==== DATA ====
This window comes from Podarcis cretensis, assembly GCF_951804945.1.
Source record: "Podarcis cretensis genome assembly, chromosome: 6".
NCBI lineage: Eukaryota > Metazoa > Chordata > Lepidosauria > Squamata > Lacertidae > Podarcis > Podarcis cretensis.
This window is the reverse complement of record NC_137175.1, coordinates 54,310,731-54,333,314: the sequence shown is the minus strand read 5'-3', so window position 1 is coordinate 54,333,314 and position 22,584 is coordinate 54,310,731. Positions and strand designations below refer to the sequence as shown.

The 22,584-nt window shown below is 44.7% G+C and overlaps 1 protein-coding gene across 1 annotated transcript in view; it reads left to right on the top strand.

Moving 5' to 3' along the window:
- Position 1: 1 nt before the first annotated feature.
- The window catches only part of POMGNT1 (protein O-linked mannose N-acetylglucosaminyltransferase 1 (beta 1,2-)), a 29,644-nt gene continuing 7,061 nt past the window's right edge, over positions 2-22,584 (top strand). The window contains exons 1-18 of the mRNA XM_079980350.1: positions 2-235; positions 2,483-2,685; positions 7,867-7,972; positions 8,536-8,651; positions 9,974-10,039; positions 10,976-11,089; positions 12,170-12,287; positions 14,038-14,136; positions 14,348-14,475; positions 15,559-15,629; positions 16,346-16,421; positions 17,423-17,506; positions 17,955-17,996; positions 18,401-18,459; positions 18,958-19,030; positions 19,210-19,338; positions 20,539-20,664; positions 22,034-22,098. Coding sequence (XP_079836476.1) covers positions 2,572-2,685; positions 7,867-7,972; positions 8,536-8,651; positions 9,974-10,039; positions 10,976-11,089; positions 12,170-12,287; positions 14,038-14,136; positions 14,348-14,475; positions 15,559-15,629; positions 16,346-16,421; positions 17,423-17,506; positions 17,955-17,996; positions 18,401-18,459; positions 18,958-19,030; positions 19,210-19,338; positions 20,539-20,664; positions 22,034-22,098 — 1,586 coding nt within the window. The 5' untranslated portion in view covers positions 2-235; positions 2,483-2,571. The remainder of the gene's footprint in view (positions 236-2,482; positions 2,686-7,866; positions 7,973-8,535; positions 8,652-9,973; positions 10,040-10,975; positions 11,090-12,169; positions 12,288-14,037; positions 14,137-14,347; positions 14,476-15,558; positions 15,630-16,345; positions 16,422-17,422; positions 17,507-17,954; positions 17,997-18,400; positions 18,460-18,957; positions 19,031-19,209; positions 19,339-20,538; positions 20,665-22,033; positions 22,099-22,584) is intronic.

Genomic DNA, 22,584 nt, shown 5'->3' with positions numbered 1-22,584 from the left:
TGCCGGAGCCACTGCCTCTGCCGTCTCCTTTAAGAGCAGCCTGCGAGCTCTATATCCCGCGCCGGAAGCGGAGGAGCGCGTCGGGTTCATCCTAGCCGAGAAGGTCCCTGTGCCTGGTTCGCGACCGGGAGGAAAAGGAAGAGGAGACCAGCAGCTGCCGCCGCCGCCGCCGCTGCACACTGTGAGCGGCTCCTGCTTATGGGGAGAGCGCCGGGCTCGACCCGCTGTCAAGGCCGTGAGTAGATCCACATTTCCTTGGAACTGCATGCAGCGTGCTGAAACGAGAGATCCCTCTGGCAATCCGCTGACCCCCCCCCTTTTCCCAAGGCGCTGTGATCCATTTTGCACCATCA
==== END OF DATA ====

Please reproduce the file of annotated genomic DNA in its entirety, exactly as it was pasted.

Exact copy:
This window comes from Podarcis cretensis, assembly GCF_951804945.1.
Source record: "Podarcis cretensis genome assembly, chromosome: 6".
NCBI lineage: Eukaryota > Metazoa > Chordata > Lepidosauria > Squamata > Lacertidae > Podarcis > Podarcis cretensis.
This window is the reverse complement of record NC_137175.1, coordinates 54,310,731-54,333,314: the sequence shown is the minus strand read 5'-3', so window position 1 is coordinate 54,333,314 and position 22,584 is coordinate 54,310,731. Positions and strand designations below refer to the sequence as shown.

The 22,584-nt window shown below is 44.7% G+C and overlaps 1 protein-coding gene across 1 annotated transcript in view; it reads left to right on the top strand.

Moving 5' to 3' along the window:
- Position 1: 1 nt before the first annotated feature.
- The window catches only part of POMGNT1 (protein O-linked mannose N-acetylglucosaminyltransferase 1 (beta 1,2-)), a 29,644-nt gene continuing 7,061 nt past the window's right edge, over positions 2-22,584 (top strand). The window contains exons 1-18 of the mRNA XM_079980350.1: positions 2-235; positions 2,483-2,685; positions 7,867-7,972; positions 8,536-8,651; positions 9,974-10,039; positions 10,976-11,089; positions 12,170-12,287; positions 14,038-14,136; positions 14,348-14,475; positions 15,559-15,629; positions 16,346-16,421; positions 17,423-17,506; positions 17,955-17,996; positions 18,401-18,459; positions 18,958-19,030; positions 19,210-19,338; positions 20,539-20,664; positions 22,034-22,098. Coding sequence (XP_079836476.1) covers positions 2,572-2,685; positions 7,867-7,972; positions 8,536-8,651; positions 9,974-10,039; positions 10,976-11,089; positions 12,170-12,287; positions 14,038-14,136; positions 14,348-14,475; positions 15,559-15,629; positions 16,346-16,421; positions 17,423-17,506; positions 17,955-17,996; positions 18,401-18,459; positions 18,958-19,030; positions 19,210-19,338; positions 20,539-20,664; positions 22,034-22,098 — 1,586 coding nt within the window. The 5' untranslated portion in view covers positions 2-235; positions 2,483-2,571. The remainder of the gene's footprint in view (positions 236-2,482; positions 2,686-7,866; positions 7,973-8,535; positions 8,652-9,973; positions 10,040-10,975; positions 11,090-12,169; positions 12,288-14,037; positions 14,137-14,347; positions 14,476-15,558; positions 15,630-16,345; positions 16,422-17,422; positions 17,507-17,954; positions 17,997-18,400; positions 18,460-18,957; positions 19,031-19,209; positions 19,339-20,538; positions 20,665-22,033; positions 22,099-22,584) is intronic.

Genomic DNA, 22,584 nt, shown 5'->3' with positions numbered 1-22,584 from the left:
TGCCGGAGCCACTGCCTCTGCCGTCTCCTTTAAGAGCAGCCTGCGAGCTCTATATCCCGCGCCGGAAGCGGAGGAGCGCGTCGGGTTCATCCTAGCCGAGAAGGTCCCTGTGCCTGGTTCGCGACCGGGAGGAAAAGGAAGAGGAGACCAGCAGCTGCCGCCGCCGCCGCCGCTGCACACTGTGAGCGGCTCCTGCTTATGGGGAGAGCGCCGGGCTCGACCCGCTGTCAAGGCCGTGAGTAGATCCACATTTCCTTGGAACTGCATGCAGCGTGCTGAAACGAGAGATCCCTCTGGCAATCCGCTGACCCCCCCCCTTTTCCCAAGGCGCTGTGATCCATTTTGCACCATCA